Question: What can you tell me about Herceptin therapy? Is there really a risk of heart failure?
Answer: Herceptin (chemical name: trastuzumab) is a medicine that is currently given to women with advanced breast cancer who have an overactive HER2/neu gene, found in about 25% of breast cancers. In clinical trials, Herceptin is also offered to women with positive lymph nodes and an abnormal HER2/neu gene.
Herceptin is considered an immune therapy because it imitates the way the body's own immune system fights cancer. It works like an antibody, a specialized protein that targets the misbehaving HER2/neu gene.
Early clinical trials found that some women had congestive heart failure after they took Herceptin together with a type of chemotherapy called Adriamycin (chemical name: doxorubicin). In congestive heart failure, the heart muscle weakens and is less able to effectively pump blood throughout the body. When Herceptin is given without Adriamycin, heart failure is rare, mild, and usually treated successfully. Herceptin is commonly given with other types of chemotherapy, without an added significant risk of heart problems. In addition, many women take Herceptin alone with a very low risk to the heart.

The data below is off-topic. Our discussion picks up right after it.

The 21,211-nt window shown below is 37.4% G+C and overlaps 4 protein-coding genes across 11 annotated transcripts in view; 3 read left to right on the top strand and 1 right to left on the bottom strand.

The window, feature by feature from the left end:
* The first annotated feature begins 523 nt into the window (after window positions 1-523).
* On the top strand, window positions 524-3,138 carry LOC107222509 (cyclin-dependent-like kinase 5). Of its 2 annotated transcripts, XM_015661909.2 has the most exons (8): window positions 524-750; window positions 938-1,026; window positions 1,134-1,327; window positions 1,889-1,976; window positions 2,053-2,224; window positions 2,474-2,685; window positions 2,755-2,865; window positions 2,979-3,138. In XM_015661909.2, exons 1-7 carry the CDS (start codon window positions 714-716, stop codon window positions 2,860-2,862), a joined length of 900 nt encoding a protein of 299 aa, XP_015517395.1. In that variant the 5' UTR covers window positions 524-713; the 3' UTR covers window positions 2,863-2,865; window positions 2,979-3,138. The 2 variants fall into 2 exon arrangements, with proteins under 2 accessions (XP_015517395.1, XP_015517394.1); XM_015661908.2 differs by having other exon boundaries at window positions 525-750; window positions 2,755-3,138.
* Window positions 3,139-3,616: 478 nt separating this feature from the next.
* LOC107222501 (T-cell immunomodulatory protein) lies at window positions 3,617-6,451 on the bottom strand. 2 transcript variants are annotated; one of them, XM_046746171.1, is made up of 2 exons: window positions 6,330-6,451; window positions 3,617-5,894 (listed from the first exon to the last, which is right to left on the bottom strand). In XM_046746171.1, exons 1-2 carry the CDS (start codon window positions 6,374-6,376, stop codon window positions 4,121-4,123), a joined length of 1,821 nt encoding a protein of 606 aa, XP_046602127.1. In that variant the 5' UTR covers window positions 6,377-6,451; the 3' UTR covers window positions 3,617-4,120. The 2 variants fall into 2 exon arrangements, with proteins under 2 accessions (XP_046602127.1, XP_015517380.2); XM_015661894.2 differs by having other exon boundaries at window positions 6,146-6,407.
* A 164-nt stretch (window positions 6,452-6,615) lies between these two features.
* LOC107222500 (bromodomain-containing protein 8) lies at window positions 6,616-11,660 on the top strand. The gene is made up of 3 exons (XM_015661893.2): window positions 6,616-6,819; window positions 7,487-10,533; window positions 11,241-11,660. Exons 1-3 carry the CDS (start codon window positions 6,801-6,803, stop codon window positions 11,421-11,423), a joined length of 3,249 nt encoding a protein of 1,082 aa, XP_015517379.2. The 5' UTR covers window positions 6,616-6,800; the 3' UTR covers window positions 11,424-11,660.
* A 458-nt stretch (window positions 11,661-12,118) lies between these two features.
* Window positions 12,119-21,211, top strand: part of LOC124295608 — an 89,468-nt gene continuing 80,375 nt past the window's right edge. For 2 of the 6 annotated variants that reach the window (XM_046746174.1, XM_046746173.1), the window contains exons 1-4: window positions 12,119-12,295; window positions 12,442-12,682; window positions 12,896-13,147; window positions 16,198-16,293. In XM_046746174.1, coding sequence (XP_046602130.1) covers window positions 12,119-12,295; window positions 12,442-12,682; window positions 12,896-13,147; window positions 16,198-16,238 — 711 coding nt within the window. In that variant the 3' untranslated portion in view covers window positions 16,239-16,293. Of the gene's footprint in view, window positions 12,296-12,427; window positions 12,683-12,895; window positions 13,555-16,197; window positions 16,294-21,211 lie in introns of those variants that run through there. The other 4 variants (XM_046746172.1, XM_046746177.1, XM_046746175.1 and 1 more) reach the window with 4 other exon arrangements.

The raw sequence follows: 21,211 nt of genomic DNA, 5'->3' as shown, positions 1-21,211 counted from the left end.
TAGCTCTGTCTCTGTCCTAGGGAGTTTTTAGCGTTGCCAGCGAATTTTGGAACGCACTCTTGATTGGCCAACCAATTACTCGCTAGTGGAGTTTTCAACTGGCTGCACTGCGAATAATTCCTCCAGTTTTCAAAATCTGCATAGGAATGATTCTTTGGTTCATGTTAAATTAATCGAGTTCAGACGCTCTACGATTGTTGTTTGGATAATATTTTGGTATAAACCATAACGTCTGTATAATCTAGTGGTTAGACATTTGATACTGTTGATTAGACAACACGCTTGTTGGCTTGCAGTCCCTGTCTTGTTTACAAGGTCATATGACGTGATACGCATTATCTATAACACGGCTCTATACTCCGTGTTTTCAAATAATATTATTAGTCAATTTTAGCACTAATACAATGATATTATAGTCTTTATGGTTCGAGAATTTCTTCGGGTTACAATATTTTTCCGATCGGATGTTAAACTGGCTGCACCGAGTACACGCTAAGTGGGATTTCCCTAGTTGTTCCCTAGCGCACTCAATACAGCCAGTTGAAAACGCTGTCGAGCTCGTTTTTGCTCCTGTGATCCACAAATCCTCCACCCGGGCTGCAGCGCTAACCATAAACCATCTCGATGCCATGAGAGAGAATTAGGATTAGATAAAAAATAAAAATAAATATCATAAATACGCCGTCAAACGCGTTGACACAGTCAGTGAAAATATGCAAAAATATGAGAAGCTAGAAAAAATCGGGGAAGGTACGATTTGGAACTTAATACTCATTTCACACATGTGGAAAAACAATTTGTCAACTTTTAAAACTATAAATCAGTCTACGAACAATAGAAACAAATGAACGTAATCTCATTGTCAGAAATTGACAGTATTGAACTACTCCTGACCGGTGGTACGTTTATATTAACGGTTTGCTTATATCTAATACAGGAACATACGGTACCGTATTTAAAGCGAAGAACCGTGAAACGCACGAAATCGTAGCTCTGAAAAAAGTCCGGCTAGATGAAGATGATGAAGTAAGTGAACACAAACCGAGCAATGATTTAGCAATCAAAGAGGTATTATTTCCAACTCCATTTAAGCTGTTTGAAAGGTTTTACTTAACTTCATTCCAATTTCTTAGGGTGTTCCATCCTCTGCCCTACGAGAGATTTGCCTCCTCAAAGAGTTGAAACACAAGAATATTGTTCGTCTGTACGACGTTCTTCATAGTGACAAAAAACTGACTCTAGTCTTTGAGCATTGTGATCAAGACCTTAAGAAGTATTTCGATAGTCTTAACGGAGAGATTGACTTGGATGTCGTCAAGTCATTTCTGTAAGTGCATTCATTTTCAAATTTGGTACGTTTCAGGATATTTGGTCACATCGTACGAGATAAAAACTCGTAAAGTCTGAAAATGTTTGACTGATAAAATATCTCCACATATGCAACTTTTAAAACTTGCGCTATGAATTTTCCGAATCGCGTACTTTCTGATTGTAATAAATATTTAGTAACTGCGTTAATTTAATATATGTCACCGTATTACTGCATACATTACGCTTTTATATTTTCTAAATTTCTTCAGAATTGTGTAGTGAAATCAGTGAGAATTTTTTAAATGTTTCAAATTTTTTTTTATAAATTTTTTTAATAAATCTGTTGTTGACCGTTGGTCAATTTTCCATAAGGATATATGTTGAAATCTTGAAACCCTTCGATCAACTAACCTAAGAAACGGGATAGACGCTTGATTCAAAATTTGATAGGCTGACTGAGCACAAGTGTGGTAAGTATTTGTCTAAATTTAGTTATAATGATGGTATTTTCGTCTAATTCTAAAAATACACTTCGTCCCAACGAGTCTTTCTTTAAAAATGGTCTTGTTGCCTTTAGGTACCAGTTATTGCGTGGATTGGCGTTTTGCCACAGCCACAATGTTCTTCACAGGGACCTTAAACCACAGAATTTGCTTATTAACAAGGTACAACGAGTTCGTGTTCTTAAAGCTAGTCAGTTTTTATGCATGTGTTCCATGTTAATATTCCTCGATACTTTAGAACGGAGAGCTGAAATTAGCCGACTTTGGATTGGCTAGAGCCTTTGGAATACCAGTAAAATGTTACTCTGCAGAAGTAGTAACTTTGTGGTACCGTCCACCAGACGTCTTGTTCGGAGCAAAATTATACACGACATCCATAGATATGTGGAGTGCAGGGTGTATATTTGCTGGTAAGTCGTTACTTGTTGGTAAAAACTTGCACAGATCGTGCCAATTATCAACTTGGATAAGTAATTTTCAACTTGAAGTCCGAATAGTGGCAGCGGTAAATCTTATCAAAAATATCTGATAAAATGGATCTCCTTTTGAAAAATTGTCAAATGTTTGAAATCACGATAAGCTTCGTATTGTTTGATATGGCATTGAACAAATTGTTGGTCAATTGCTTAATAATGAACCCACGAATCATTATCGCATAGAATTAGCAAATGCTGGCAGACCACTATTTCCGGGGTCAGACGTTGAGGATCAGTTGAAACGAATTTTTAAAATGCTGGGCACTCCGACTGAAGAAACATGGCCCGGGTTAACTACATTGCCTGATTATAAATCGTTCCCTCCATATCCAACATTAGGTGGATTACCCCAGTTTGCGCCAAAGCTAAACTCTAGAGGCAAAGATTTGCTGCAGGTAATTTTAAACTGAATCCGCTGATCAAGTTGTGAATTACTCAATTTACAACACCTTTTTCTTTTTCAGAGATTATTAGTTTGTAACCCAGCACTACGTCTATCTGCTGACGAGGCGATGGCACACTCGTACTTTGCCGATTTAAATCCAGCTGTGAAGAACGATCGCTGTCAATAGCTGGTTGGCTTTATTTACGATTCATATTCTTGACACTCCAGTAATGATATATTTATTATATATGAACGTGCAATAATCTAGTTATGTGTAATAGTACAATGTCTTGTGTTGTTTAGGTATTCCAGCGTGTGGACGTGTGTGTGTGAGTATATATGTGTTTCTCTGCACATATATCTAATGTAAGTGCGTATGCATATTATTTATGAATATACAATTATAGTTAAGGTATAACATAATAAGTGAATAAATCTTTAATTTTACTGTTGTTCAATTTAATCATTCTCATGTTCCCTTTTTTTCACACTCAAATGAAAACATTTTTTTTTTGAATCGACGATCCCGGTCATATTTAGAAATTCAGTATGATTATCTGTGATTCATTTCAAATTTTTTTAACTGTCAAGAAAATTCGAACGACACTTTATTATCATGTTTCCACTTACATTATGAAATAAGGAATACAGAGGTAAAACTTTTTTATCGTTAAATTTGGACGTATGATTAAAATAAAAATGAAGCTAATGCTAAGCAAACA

Bear in mind that breast cancer with abnormal HER2/neu genes tends to be aggressive. So, for women in this situation, the benefits of Herceptin may far outweigh the risks.
Read more about recent studies on Herceptin.